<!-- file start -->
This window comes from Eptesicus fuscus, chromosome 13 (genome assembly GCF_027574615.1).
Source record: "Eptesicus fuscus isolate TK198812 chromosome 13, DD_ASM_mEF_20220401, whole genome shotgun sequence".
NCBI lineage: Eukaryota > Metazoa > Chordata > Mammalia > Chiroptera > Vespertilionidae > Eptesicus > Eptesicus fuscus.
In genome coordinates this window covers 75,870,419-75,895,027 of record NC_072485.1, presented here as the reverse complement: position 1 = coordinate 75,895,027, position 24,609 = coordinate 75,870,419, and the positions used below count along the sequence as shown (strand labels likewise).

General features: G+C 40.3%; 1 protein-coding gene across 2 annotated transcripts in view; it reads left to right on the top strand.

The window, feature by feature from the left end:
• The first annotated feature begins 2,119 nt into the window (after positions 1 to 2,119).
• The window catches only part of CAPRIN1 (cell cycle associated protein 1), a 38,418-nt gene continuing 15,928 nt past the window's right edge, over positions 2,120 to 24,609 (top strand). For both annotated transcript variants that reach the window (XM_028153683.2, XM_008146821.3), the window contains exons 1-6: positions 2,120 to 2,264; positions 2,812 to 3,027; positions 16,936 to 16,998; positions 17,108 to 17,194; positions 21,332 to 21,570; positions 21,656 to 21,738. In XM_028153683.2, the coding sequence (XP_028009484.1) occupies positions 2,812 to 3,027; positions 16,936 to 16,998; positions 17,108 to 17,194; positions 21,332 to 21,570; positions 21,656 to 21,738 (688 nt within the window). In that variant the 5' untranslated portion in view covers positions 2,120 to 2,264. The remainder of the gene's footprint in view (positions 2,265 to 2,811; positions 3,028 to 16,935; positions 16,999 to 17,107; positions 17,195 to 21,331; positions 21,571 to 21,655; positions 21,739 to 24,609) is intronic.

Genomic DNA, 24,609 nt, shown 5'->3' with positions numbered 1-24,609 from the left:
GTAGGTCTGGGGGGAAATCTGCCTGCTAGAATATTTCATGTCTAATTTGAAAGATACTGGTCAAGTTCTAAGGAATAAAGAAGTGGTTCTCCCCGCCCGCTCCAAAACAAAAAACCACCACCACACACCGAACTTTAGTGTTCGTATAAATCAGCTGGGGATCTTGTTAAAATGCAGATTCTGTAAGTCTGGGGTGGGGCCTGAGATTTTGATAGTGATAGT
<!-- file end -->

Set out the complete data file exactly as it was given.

This window comes from Eptesicus fuscus, chromosome 13 (genome assembly GCF_027574615.1).
Source record: "Eptesicus fuscus isolate TK198812 chromosome 13, DD_ASM_mEF_20220401, whole genome shotgun sequence".
NCBI lineage: Eukaryota > Metazoa > Chordata > Mammalia > Chiroptera > Vespertilionidae > Eptesicus > Eptesicus fuscus.
In genome coordinates this window covers 75,870,419-75,895,027 of record NC_072485.1, presented here as the reverse complement: position 1 = coordinate 75,895,027, position 24,609 = coordinate 75,870,419, and the positions used below count along the sequence as shown (strand labels likewise).

General features: G+C 40.3%; 1 protein-coding gene across 2 annotated transcripts in view; it reads left to right on the top strand.

The window, feature by feature from the left end:
• The first annotated feature begins 2,119 nt into the window (after positions 1 to 2,119).
• The window catches only part of CAPRIN1 (cell cycle associated protein 1), a 38,418-nt gene continuing 15,928 nt past the window's right edge, over positions 2,120 to 24,609 (top strand). For both annotated transcript variants that reach the window (XM_028153683.2, XM_008146821.3), the window contains exons 1-6: positions 2,120 to 2,264; positions 2,812 to 3,027; positions 16,936 to 16,998; positions 17,108 to 17,194; positions 21,332 to 21,570; positions 21,656 to 21,738. In XM_028153683.2, the coding sequence (XP_028009484.1) occupies positions 2,812 to 3,027; positions 16,936 to 16,998; positions 17,108 to 17,194; positions 21,332 to 21,570; positions 21,656 to 21,738 (688 nt within the window). In that variant the 5' untranslated portion in view covers positions 2,120 to 2,264. The remainder of the gene's footprint in view (positions 2,265 to 2,811; positions 3,028 to 16,935; positions 16,999 to 17,107; positions 17,195 to 21,331; positions 21,571 to 21,655; positions 21,739 to 24,609) is intronic.

Genomic DNA, 24,609 nt, shown 5'->3' with positions numbered 1-24,609 from the left:
GTAGGTCTGGGGGGAAATCTGCCTGCTAGAATATTTCATGTCTAATTTGAAAGATACTGGTCAAGTTCTAAGGAATAAAGAAGTGGTTCTCCCCGCCCGCTCCAAAACAAAAAACCACCACCACACACCGAACTTTAGTGTTCGTATAAATCAGCTGGGGATCTTGTTAAAATGCAGATTCTGTAAGTCTGGGGTGGGGCCTGAGATTTTGATAGTGATAGT